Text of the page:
More PR Food for Thought
Well done for making it to the final chapter! Today, I’m going to give you a final thought. Well, many final thoughts, in fact, with other brilliant tactics you can use to get your press office going.
I personally LOVE a picture stunt; I work a lot in the UK with TNR, which is part of the Press Association’s picture desk, to develop a compelling photo story. Brands can often be put off by the cost of doing these, but by working with a picture agency, your image more often than not gets put on the newswires, which means it goes to every picture desk editor.
An iconic background and something quirky always works well. Here is a favorite that I worked on to launch a new broadband a few years ago:
The reason why it works so well as a news picture story is that it tells the story: Relish branded bikes are arriving in London. It visually tells the story of a product launch and secured a “picture” news story in many business pages of the national media.
Investing a bit of money in a research partner or creating your own research with your own customer data can make a great PR story. The reason I recommend investing is that, unless you have niche qualitative data, you need to have at least 1,000 respondents for your story to have credibility. I usually try to aim for at least 2,000 respondents for national media and 3,000 respondents for broadcast.
Open any national newspaper, and you will find many examples of great research. The press release highlighted in Lesson 8 is one example of how research can be used to promote your brand/product website. Think about top-ten polls, percentage stats (e.g., “80% of consumers say XX”), or ways of revealing (e.g., “Research by [insert your company name] unveils [insert a new trend here]”).
Events can be great for press coverage.
Things to think about before you put money into an event: If it’s for the public, you need to be promoting it AT LEAST six weeks in advance to get it into a weekly magazine. If you want to be listed as an event within a monthly magazine, you should be promoting it three to six months in advance. Don’t rush an event through last minute, and make sure it is maximized by your marketing and PR.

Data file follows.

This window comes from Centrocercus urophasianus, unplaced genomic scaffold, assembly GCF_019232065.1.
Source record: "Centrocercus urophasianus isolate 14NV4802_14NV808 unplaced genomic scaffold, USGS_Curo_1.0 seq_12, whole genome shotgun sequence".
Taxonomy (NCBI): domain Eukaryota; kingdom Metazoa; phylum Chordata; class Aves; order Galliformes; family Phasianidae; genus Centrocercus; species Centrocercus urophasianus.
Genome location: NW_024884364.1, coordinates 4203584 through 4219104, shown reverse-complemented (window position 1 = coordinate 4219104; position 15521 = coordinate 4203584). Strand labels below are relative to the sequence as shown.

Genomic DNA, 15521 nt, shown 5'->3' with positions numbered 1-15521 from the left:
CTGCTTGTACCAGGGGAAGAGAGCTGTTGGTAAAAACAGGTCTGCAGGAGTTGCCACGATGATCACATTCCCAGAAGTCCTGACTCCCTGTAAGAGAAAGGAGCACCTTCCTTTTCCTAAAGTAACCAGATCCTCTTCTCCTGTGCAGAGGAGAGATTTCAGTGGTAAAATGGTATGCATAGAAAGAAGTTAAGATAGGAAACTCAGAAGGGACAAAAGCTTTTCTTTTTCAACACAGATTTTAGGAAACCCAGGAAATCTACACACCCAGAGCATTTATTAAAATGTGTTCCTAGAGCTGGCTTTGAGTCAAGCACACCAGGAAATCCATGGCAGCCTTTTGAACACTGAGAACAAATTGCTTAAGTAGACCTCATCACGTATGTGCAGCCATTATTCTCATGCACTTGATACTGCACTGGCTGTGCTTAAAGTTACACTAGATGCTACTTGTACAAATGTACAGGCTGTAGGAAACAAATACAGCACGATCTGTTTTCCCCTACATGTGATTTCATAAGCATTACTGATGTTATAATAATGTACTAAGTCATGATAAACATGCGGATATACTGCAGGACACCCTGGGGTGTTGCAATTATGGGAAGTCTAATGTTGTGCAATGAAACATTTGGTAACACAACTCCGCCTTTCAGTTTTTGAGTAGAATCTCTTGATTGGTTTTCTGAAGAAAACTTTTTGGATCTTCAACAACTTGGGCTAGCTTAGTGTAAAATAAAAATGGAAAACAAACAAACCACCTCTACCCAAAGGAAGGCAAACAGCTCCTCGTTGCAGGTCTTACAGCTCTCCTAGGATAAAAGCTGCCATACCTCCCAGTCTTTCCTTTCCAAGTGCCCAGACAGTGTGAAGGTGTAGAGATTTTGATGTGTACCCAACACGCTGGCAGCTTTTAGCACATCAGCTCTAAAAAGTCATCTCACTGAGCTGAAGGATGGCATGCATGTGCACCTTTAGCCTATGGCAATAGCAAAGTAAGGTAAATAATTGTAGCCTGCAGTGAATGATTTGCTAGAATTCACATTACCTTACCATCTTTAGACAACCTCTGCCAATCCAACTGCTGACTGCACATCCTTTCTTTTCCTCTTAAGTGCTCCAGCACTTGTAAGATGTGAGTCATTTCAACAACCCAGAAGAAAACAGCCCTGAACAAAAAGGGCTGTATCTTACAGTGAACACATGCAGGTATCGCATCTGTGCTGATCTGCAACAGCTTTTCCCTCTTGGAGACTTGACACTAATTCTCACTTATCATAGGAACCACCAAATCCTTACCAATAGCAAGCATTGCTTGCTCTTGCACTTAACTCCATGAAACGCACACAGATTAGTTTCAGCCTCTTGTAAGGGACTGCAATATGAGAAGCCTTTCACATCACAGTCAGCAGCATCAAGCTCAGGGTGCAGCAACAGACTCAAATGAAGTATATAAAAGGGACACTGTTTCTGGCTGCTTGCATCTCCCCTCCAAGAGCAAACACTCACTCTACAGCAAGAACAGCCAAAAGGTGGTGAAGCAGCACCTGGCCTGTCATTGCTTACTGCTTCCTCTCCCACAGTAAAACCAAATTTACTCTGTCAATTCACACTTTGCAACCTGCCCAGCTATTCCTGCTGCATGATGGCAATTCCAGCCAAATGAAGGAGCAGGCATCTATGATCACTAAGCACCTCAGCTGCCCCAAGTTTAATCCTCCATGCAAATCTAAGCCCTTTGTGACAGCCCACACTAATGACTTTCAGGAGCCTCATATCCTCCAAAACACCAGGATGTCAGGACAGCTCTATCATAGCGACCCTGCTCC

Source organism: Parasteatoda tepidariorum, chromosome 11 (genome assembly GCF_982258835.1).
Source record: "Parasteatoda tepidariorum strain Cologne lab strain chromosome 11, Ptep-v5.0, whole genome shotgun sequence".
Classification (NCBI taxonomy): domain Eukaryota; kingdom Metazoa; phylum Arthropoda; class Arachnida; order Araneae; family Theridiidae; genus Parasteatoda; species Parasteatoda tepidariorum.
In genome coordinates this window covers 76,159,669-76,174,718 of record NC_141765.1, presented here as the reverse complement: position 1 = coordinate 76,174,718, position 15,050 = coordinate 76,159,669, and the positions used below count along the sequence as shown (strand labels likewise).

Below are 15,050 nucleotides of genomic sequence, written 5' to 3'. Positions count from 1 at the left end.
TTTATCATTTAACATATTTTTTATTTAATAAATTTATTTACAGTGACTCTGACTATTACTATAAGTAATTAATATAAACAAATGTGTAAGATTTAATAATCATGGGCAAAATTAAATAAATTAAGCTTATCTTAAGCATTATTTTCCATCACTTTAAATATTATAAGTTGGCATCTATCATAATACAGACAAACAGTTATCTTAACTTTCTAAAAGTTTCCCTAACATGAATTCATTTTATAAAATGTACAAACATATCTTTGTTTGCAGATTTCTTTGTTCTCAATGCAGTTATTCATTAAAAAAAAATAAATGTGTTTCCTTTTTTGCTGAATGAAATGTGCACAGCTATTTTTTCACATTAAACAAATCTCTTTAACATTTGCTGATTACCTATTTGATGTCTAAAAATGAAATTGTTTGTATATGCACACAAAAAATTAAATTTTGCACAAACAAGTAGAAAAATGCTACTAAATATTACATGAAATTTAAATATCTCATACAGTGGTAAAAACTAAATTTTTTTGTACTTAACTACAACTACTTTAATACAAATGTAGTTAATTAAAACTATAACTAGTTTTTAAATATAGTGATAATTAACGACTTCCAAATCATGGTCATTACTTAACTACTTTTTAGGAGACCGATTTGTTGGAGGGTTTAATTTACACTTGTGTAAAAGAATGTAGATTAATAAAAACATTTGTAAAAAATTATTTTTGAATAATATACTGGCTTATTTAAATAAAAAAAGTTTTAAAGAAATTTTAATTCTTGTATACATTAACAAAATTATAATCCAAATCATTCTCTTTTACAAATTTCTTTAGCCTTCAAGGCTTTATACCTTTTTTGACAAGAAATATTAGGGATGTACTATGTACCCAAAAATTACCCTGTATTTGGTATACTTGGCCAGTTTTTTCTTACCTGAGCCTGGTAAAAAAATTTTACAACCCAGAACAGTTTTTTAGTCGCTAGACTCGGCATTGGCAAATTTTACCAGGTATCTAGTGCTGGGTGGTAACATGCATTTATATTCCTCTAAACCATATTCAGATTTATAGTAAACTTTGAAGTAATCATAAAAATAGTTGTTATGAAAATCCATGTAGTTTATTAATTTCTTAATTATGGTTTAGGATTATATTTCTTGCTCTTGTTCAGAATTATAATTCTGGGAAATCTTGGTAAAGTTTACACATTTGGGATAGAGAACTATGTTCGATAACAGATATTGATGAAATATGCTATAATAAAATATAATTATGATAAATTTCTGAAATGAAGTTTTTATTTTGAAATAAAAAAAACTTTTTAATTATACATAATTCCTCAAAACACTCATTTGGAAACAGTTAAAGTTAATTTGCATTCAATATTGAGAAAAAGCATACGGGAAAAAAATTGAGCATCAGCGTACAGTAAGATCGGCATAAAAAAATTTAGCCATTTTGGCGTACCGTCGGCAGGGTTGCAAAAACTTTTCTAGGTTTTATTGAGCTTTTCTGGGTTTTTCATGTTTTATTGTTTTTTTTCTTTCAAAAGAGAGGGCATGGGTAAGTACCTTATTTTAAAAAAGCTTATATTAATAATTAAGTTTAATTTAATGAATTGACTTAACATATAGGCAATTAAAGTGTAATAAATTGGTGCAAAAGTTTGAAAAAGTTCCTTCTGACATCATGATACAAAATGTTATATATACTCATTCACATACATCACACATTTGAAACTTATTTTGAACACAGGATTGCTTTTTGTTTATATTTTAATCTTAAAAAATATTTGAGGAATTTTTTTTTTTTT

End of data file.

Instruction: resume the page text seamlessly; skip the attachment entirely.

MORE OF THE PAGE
Finally, I can’t reiterate enough to read newspapers and magazines, listen to different podcasts and radio shows, and watch different talk shows and news programs. It’s only through doing this that you will learn the craft of what makes a great story, and it will give you the inspiration to help make you a great self-publicist.
Lastly, here are a few final PR watch-outs.
Award wins. They are great and wonderful to put on your website and use in your marketing materials, but I would be conscious as to how much this requires a press release to announce to all and sundry.
New senior hires or new websites. When I started PR, there were many more trade publications that often covered the appointment of a new hire. These days, I see actual columns for “appointments” less often, and if I do, these are usually reserved for very senior global C-Suite types.
Equally, I have been asked many times to write press releases about a business’s new website. In the nicest possible way: Nobody cares. What you do as a business, your new client win, the great work you are doing, genuine stats and facts, and groundbreaking innovation—these are the stories. While a great new hire or new website is perfect for promotion on your marketing channels, this is not something a journalist needs to be updated on.
Over the last ten days, you have had a mini introduction on what PR is, and we’ve set you homework to match your PR strategy to relevant journalists and given you a guide on how to contact them. Also, you should now have a great idea of how to craft your own press release and start having great ideas of all the things you can do to promote your business. I really hope this has helped kickstart your publicity campaign, and please get in touch if you have any questions.
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